Starting this weekend, I’m going to try reading sections of Melissa Elliott’s doorstopper fantasy novel Glory In The Thunder, a gaslamp novel full of queer teenagers and antitheism. As I read each chapter, broken up, I’m going to write down some thoughts about what I’m seeing in the story, or what I think is good in the story and worthy of mention to people unacquainted with it.
I’m not judging this like it’s Death Note. The critical eye I use when I’m talking about work that is either in flux, or professionally distributed, is not appropriate for this work. First and foremost, this is a work created by one person, with no professional editorial oversight. Second, this is not a draft; this is not a work where I should speak to the author in terms of you should or consider doing this differently. Third, I’m going to try to avoid saying things that are mean – I want to encourage creativity, not crush it because it’s not perfectly suited to me.
This is in part a reading review that seeks to engage with the text on its level, to look at how it tells me the story it’s trying to tell, and to see if I can bore down to what, in this story, is engaging. See, every story is a good story, really; there’s always some audience, some person, who can connect with a work, and someone to whom it means something. That’s sort of why we write at all – there’s a story we want to share, which we want to offer to someone out there who will care, and enjoy it, and think about it.
If you’d like to read along, you can check out the free online copy of Glory In The Thunder, which I’m using.
A good rule of thumb when you’re writing a story is that your first chapter is when you’re allowed to set ground rules. In videogames, you have a different set of options, but in books, that first chapter is when you have the luxury to define the world. However, you do have to define it. In this opening chapter, Elliott introduces a lot of terms and concepts, without much grounding underneath them, without explaining much. In just the opening chapter, I jotted down this list of proper nouns that merit explanation and aren’t peoples’ names:
Amam Ri, Tokhar (and the Tokharika), Lau Yitar, Antaram, Chald, Occidental, Artifice, The West, Vartavar, Karam Karas, Vrie, and Erellhoen.
There’s also some concepts introduced which don’t really see any explanation, but imply that there will, or should be. We’re told that there are goddesses, who are demonstrably mortal, that part of the world can distinguish between flight and gravity control, that there are varying local moralities about slavery, and the Will of the World, which is capitalised, so we know it has to have some importance.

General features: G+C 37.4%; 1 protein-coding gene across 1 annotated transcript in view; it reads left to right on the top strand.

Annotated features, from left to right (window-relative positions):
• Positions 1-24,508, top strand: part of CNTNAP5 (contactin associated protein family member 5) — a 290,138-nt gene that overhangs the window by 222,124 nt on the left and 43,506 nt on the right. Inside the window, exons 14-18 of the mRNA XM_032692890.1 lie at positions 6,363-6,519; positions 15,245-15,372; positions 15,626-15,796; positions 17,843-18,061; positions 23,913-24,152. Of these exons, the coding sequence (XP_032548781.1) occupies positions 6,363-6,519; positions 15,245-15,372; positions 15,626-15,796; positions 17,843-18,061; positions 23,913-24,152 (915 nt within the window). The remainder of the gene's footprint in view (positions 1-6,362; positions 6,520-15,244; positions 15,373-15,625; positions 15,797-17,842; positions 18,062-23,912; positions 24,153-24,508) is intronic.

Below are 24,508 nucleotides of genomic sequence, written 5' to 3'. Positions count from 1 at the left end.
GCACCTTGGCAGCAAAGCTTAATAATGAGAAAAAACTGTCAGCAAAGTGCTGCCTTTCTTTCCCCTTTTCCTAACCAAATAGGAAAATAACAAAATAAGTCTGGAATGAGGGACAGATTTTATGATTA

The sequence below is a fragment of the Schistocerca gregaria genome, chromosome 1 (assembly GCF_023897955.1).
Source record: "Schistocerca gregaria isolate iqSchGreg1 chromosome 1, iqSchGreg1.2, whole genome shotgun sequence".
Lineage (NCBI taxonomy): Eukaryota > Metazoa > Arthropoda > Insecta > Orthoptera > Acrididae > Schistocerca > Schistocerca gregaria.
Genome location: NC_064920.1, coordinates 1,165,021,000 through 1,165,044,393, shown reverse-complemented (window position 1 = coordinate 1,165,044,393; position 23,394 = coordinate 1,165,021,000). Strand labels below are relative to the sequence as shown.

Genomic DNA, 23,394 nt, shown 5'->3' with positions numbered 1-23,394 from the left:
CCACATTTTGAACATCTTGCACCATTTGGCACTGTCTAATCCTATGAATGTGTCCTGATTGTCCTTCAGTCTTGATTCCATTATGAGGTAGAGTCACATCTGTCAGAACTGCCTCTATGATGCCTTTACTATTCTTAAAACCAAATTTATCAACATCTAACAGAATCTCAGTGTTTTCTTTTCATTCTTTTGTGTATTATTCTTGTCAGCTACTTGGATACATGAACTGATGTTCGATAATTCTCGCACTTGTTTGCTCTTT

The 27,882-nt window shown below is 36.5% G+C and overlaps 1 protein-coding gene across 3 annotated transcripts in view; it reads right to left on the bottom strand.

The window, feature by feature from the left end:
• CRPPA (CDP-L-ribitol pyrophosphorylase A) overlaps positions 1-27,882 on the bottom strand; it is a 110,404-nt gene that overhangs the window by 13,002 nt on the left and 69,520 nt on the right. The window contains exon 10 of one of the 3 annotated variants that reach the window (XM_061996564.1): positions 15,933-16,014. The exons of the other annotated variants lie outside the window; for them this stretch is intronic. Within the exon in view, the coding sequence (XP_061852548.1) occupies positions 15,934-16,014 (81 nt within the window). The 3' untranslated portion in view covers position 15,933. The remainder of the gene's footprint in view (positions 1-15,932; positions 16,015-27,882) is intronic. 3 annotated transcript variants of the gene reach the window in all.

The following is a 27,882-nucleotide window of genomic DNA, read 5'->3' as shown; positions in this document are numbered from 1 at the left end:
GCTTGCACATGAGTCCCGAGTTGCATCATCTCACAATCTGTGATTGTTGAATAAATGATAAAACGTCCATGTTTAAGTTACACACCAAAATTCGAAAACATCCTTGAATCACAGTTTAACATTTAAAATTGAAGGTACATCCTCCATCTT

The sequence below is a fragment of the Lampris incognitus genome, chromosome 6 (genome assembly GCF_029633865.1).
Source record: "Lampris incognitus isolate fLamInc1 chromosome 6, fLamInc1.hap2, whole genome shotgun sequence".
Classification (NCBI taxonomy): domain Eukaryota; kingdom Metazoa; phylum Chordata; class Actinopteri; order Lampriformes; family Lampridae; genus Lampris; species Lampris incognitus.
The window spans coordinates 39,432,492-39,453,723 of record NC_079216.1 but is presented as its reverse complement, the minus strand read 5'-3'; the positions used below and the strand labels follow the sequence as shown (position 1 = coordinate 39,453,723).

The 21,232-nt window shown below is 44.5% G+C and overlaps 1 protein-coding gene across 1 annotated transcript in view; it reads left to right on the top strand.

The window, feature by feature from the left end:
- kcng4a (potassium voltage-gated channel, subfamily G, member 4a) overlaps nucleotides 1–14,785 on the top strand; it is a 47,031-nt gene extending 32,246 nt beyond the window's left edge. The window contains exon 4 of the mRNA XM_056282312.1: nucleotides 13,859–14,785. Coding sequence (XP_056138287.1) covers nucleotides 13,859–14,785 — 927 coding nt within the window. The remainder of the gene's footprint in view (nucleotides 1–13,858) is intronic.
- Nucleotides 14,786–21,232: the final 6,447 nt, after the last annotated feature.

Introductions are a good place to put this stuff, but at this point it doesn’t feel like I’m being introduced to the story. It feels like I’m being shotgunned in the face with a setting textbook. I’m not a big fan of this style, personally, but I do know there are some people who love having a handful of pieces to pull together into a greater whole, and the writing has the energetic bouncing of a writer who has done their homework and very much wants you to know that. Even as these concepts are peppered at me, I never doubted that they all had full, meaningful explanations, which we would get to eventually.
The bulk of the first chapter follows Hayr, on a long trudge from a family member he fought with to a brighter world of opportunity, and is interrupted by one of our nicer points of explanation, where we learn that Artifice are living entities, that they’re artificial living creatures. We’re also shown that gods and goddesses exist in the setting, which is nice, and it continues the way the rest of the piece feels.
If I had to pick a term for this introduction it would be workmanlike. The story has to start somewhere, and this spot will do, and it recognises there’s a lot of stuff you have to understand about the setting to really ‘get’ it, and so it’s picked this spot so you can hear about as many of them as possible. There’s the importance of literacy, the Tokhar as nomads, engines and guns, gods and artificial people, and it throws those ideas at you quickly, while running on ahead asking that you keep up. What jars about this breakneck pace of introduction is how the actual events in the narrative are a few minutes in a bedroom, and hours spent walking along a road trudging ever onwards.
There is something I’ve noticed in this chapter, which may turn out to be a trend or not: Hayr’s perspective looks at things in a slightly backward way. The narration mentions a tower then the light that drew his attention to it, then what he imagines the tower means. Rather than A, B, C, Hayr often thinks B, A, C – introducing an idea, then justifying why it’s on his mind before elaborating. This is often a storytelling technique I see used in fables and childrens’ stories, and it may tell us something about Hayr that he thinks like this.
Also, something I really did like is Chakori, at the end of the chapter, expressing frustration about her expectations of gender presentation. It’s charmingly naive, the way she spits they made it hard to tell.
Overall, while I feel this is a shaky introduction, it’s done its job, and we’re now in the setting, with a few people who seem important enough to remember – Rashk, Hayr, Kalsamo, and Barsamin. Still, in a story this big-seeming, chances are we’re barely being given a keyhole view into what’s spilling around the world.